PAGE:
That was one of the five key points that Stellenbosch University alumnus, Werner Cloete, shared with undergraduate and postgraduate students who attended the recent Careers Café where he was the guest speaker.
Cloete is the Principal of Calling Academy in Vlaeberg, Stellenbosch, where boys from low income communities are provided with an opportunity to access a quality, private school education for less than R6 500 a year. He completed a BSc in Chemistry and a Postgraduate Certificate in Education at Stellenbosch University (SU) and spent some time teaching overseas before returning to South Africa to join the teachers’ body at Paul Roos Gymnasium. In 2016, Cloete took a leap of faith to start the research in order to establish Calling Academy, which he co-founded with Dr Philip Geldenhuys.
“You have to commit to your vision, if you know the vision has come about through the right process, and to do that, you have to burn the ships to close the escape routes,” he said to the 310 students who attended the talk.
This, said Cloete, was one of the most important things he learnt when in 2017, a mere three months before Calling Academy was to open and with many learners already interested, he found himself unable to secure a premises to house the school.
“You have to expect the hardships. It will test your commitment to the vision, but it will also bring about personal growth that will benefit your venture further down the line,” said Cloete.
“If you leave too many escape routes open, you will look for a way out at that point, and you will end up leaving your vision behind. So burn the ships.”
He also reminded students that it was crucial to remain in touch with what is happening in the world.
“Once you have a vision and an awareness of what is going on around you, something will happen inside you due to the tension between “what is” and “what could be”. I am talking about experiencing discontent – being upset at the current state of affairs.”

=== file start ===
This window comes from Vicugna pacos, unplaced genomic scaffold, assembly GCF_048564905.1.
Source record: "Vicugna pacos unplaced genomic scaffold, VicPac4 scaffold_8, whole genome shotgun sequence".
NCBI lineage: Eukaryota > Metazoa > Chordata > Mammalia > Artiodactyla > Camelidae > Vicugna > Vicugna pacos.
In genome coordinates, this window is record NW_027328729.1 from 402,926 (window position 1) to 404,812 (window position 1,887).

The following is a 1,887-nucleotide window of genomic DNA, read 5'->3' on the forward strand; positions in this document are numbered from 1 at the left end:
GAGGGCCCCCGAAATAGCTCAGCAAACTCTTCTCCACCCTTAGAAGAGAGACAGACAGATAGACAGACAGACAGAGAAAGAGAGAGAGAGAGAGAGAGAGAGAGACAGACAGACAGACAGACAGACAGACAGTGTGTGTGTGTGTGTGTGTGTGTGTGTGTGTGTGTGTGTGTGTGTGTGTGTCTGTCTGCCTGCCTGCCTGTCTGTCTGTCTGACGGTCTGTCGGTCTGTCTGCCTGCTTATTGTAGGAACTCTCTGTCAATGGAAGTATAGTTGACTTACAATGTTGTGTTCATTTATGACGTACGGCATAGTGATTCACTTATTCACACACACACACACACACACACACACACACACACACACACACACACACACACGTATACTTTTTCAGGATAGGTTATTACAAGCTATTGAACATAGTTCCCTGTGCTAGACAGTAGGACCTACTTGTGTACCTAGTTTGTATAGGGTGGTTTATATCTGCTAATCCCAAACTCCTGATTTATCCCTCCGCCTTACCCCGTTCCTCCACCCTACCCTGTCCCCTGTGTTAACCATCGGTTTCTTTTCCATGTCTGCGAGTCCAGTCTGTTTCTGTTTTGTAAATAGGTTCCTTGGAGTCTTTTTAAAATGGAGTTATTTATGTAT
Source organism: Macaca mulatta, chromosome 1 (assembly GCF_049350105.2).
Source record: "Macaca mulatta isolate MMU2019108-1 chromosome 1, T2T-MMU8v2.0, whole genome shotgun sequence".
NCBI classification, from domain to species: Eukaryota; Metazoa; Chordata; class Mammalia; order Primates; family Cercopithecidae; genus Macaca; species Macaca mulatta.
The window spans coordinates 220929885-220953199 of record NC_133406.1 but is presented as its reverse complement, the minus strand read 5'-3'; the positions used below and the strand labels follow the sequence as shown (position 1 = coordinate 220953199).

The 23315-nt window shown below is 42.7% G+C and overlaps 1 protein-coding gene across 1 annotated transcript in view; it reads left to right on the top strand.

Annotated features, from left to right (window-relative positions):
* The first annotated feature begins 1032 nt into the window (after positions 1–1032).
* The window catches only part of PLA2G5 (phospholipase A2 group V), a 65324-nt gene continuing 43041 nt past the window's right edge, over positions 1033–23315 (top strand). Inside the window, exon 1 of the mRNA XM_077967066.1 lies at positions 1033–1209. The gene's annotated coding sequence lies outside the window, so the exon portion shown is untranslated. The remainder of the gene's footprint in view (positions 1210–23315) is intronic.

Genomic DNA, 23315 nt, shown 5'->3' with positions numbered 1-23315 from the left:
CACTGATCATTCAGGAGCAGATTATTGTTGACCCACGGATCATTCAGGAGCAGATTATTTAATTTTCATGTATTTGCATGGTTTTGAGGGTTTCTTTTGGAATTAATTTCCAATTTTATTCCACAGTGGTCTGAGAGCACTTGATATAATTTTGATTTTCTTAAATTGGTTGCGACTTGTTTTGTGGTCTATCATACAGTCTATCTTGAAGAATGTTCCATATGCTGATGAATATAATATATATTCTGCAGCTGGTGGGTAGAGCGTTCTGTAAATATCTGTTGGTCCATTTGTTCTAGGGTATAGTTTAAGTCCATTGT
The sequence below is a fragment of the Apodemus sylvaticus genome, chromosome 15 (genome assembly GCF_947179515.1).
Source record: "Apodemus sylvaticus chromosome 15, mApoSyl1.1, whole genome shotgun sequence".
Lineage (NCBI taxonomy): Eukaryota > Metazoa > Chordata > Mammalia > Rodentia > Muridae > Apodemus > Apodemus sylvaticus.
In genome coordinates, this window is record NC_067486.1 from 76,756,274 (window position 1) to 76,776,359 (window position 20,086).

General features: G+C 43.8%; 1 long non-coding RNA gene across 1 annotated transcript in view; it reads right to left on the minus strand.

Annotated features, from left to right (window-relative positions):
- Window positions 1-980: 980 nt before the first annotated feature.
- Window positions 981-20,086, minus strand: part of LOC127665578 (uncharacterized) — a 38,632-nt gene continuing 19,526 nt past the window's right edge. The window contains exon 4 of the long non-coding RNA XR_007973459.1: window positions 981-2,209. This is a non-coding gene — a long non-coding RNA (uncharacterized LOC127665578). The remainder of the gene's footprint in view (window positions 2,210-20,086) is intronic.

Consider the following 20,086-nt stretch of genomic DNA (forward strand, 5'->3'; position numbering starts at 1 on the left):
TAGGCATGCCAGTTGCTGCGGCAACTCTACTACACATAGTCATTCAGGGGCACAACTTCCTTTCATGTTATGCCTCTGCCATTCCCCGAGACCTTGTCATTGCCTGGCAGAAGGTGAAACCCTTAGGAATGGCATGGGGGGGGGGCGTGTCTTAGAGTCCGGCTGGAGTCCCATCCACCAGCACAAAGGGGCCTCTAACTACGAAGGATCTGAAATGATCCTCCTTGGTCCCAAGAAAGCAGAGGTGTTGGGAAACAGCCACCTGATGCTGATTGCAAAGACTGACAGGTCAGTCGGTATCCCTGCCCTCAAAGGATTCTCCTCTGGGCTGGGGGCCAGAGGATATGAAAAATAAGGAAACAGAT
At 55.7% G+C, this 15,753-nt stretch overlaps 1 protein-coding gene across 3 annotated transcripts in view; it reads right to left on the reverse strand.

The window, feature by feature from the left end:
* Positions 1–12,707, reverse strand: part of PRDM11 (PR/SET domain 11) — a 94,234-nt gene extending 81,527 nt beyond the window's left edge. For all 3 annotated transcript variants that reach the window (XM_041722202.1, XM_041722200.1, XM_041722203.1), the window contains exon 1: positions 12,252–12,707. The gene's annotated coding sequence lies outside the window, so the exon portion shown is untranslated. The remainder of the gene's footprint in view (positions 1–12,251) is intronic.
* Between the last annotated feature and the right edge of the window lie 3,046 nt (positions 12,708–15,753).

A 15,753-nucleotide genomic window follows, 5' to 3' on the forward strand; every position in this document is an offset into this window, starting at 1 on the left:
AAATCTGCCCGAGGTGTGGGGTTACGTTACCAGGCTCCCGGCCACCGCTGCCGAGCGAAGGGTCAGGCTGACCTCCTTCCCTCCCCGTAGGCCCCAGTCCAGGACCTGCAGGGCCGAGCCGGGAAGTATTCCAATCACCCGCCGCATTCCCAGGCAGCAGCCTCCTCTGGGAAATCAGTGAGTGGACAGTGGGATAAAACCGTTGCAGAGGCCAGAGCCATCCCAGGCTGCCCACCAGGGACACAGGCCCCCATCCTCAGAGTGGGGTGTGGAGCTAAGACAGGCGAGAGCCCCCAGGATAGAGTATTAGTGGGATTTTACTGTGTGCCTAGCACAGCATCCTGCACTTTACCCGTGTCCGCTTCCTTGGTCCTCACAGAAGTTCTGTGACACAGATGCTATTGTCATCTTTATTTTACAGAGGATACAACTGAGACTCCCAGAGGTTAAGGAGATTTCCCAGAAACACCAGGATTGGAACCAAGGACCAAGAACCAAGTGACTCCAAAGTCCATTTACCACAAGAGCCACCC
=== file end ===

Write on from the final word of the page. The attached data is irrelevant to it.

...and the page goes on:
This state, said Cloete, is what will motivate you to innovate, another important tip in building a career while making an impact on society.
“Innovation that is born from being in touch and being aware of what is happening in society, is a lot more powerful than innovation just for the sake of innovation,” he added.
For Cloete, going the road alone is not an option. He believes that if you want to do something extraordinary, you have to find the people who are doing “cutting edge work” and learn from them.
“We need to move away from individualised decision-making towards group decision-making. Look for the kind of people who will take you to where you want to be and associate yourself closely with them. Spend your time with people who are moving in the right direction.”
However, while many of us are aware of the importance of having a mentor and even a coach, Cloete suggested that students rather seek developing a push-and-pull effect in their lives. This can be done by “filling the seats” around your table of support with a hero, an inner circle friend, a mentor, a mentee, a coach and a trainee.
“Find someone whom you can mentor too. This is when you get a push-and-pull effect with a mentor that will pull you up and a mentee who will not only push you up through their questions and how they keep you honest, but whom you can lift up and assist in developing their skills. So have both a mentor and mentee.
“We can learn so much from each other, and so I would also suggest that you become intentional about building up relationships across cultures too,” he added.
Cloete also touched on other points in his talk, such as the importance of gaining exposure and valuing the relationships that you have in your life.
Before concluding his talk, he encouraged the students to live their lives according to a quote he found to be a good reminder to treasure the people who are there through it all.
“Remember that primary relationships are important and that ‘no success outside the home can compensate for failure within’. Your family will carry the baton when you are gone. If you want to change the world, make an impact on the lives of those around you so that they can go out and make a positive impact on the world too. You don’t want to be the guy who runs with a vision, but whose family says: I don’t even know this guy.”
The Careers Café series was launched in 2016 by the Alumni Relations Office to provide a platform for alumni to engage with the university in a different manner by offering their time and skills to help current students prepare for the careers they want.
Photo: Careers Café speaker and Principal of Calling Academy, Werner Cloete (far left), is seen here with Paballo Tsiu (second from the left) and Tianca Olivier, the two students who won an opportunity to have dinner with Cloete in order to learn more from him in a one-on-one conversation. With them is Marvin Koopman (far right), Alumni Coordinator at the Development and Alumni Relations Division. (Photographer: Henk Oets)